Title
FGFR1 mutations cause Hartsfield syndrome, the unique association of holoprosencephaly and ectrodactyly FGFR1 mutations cause Hartsfield syndrome, the unique association of holoprosencephaly and ectrodactyly
Author
Faculty/Department
Faculty of Medicine and Health Sciences
Publication type
article
Publication
London ,
Subject
Human medicine
Source (journal)
Journal of medical genetics. - London
Volume/pages
50(2013) :9 , p. 585-592
ISSN
0022-2593
ISI
000323450200003
Carrier
E
Target language
English (eng)
Full text (Publishers DOI)
Affiliation
University of Antwerp
Abstract
Background Harstfield syndrome is the rare and unique association of holoprosencephaly (HPE) and ectrodactyly, with or without cleft lip and palate, and variable additional features. All the reported cases occurred sporadically. Although several causal genes of HPE and ectrodactyly have been identified, the genetic cause of Hartsfield syndrome remains unknown. We hypothesised that a single key developmental gene may underlie the co-occurrence of HPE and ectrodactyly. Methods We used whole exome sequencing in four isolated cases including one case-parents trio, and direct Sanger sequencing of three additional cases, to investigate the causative variants in Hartsfield syndrome. Results We identified a novel FGFR1 mutation in six out of seven patients. Affected residues are highly conserved and are located in the extracellular binding domain of the receptor (two homozygous mutations) or the intracellular tyrosine kinase domain (four heterozygous de novo variants). Strikingly, among the six novel mutations, three are located in close proximity to the ATP's phosphates or the coordinating magnesium, with one position required for kinase activity, and three are adjacent to known mutations involved in Kallmann syndrome plus other developmental anomalies. Conclusions Dominant or recessive FGFR1 mutations are responsible for Hartsfield syndrome, consistent with the known roles of FGFR1 in vertebrate ontogeny and conditional Fgfr1-deficient mice. Our study shows that, in humans, lack of accurate FGFR1 activation can disrupt both brain and hand/foot midline development, and that FGFR1 loss-of-function mutations are responsible for a wider spectrum of clinical anomalies than previously thought, ranging in severity from seemingly isolated hypogonadotropic hypogonadism, through Kallmann syndrome with or without additional features, to Hartsfield syndrome at its most severe end.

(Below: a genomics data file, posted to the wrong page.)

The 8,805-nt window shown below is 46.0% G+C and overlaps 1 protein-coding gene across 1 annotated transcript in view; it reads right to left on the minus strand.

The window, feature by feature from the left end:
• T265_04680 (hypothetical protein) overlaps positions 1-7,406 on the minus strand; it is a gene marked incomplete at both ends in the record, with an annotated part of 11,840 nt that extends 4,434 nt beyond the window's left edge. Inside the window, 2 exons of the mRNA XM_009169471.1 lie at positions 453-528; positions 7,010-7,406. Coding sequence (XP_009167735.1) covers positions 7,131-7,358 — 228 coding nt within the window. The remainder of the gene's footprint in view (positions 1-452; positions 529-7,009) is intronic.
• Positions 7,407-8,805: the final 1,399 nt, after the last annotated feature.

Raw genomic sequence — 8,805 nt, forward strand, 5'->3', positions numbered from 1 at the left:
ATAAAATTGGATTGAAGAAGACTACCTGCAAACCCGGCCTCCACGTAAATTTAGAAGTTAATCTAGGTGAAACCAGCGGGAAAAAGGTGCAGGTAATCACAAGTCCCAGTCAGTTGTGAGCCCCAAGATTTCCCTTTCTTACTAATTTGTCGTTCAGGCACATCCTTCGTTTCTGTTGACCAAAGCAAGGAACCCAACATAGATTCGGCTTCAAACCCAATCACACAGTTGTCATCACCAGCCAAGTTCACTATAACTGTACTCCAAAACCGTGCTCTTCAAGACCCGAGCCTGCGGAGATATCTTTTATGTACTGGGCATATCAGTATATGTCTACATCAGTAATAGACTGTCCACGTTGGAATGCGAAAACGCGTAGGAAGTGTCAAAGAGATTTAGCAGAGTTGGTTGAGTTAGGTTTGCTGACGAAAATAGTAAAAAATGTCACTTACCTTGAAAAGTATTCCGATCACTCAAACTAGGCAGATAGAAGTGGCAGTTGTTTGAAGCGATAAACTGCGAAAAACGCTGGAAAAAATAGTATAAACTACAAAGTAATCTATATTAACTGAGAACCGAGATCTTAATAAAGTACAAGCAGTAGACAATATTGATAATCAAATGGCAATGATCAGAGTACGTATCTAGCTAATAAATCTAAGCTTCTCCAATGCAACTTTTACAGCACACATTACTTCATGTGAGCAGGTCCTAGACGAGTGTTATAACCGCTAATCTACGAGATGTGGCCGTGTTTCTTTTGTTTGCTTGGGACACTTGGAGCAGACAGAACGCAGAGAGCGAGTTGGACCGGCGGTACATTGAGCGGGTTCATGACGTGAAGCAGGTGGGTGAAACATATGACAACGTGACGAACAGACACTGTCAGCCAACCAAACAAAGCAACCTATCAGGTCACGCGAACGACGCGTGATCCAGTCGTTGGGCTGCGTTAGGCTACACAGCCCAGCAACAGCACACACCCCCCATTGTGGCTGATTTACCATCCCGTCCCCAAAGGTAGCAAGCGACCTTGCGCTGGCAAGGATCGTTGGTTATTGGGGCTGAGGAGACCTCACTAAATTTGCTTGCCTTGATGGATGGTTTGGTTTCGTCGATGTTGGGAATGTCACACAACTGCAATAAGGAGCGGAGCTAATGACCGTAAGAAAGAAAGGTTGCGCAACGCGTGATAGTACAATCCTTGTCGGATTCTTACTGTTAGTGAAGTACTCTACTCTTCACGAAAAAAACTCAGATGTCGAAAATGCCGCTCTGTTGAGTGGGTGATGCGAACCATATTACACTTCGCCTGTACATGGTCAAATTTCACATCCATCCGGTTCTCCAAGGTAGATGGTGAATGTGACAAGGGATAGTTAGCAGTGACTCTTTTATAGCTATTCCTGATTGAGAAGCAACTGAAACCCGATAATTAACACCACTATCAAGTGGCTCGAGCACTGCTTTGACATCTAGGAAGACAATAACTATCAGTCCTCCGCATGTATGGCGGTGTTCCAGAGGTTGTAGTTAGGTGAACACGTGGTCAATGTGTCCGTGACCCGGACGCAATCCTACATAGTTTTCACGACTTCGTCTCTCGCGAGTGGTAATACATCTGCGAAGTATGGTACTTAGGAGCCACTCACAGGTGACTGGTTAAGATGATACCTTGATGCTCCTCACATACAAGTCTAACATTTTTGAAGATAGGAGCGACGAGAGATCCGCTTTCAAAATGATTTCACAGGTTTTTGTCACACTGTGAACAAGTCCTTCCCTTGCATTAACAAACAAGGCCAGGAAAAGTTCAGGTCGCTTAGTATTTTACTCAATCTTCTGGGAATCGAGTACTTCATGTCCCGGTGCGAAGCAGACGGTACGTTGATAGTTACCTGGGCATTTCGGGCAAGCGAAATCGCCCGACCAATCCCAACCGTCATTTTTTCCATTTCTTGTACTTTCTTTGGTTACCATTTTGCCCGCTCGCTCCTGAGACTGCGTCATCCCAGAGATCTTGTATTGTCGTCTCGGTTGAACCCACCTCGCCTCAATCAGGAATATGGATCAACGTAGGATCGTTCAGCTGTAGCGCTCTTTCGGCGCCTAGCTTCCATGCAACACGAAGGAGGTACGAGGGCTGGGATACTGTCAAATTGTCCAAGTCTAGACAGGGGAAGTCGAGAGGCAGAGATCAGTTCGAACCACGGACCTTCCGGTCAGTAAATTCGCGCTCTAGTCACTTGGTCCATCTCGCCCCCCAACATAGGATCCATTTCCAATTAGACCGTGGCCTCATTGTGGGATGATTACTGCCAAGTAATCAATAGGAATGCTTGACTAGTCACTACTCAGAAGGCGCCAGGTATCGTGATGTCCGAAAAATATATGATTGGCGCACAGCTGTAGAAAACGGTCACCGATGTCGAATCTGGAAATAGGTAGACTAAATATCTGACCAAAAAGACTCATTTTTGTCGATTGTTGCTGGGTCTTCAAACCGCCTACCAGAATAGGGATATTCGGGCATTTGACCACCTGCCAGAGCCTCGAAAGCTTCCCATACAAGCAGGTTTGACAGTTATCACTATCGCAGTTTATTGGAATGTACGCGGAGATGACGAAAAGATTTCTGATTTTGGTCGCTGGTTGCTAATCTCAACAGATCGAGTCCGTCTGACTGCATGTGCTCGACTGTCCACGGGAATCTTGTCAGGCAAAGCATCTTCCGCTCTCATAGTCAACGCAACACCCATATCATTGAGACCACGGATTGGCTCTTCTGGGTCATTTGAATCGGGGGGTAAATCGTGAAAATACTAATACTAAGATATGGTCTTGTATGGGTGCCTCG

Full text (open access)
https://repository.uantwerpen.be/docman/irua/b3ed29/5492.pdf
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